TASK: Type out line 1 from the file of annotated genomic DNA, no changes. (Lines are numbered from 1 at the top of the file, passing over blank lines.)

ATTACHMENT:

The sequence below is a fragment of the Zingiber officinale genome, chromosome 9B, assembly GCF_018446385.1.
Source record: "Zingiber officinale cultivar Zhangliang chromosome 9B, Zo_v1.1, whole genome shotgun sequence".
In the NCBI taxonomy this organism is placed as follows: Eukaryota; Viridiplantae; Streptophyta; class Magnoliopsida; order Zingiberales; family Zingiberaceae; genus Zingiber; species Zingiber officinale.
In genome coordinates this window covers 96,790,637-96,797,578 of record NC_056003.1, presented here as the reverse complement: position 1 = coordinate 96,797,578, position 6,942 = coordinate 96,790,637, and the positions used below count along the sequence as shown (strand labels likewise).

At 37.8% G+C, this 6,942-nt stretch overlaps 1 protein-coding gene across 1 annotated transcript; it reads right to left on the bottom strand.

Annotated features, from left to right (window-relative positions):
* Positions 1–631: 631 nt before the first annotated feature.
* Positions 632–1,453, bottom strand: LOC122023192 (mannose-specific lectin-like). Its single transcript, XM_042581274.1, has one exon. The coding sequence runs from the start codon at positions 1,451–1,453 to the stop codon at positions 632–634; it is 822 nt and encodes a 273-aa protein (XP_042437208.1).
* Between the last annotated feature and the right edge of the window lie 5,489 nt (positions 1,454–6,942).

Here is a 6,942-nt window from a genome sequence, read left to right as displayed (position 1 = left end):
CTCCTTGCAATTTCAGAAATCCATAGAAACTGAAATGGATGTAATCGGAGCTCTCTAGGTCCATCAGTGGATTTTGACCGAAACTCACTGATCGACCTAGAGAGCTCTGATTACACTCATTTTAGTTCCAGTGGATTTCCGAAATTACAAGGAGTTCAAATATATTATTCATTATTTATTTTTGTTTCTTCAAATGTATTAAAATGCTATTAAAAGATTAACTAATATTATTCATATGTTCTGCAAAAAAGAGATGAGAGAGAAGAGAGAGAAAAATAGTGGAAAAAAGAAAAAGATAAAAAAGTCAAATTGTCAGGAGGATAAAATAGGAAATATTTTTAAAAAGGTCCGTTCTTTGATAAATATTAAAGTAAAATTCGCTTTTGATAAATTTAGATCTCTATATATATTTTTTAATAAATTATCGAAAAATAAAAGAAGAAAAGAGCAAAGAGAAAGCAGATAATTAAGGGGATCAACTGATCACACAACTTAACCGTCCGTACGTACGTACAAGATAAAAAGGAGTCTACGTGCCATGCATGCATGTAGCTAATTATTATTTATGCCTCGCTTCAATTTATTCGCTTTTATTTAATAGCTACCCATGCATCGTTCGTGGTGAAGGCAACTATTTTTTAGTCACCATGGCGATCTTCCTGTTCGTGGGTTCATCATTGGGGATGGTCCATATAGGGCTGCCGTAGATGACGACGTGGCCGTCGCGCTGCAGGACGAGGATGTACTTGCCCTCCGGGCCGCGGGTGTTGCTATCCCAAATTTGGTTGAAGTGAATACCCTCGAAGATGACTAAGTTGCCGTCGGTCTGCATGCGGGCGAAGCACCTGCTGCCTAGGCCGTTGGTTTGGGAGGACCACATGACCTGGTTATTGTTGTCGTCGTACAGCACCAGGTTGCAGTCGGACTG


The sequence below is a fragment of the Zingiber officinale genome, chromosome 9B, assembly GCF_018446385.1.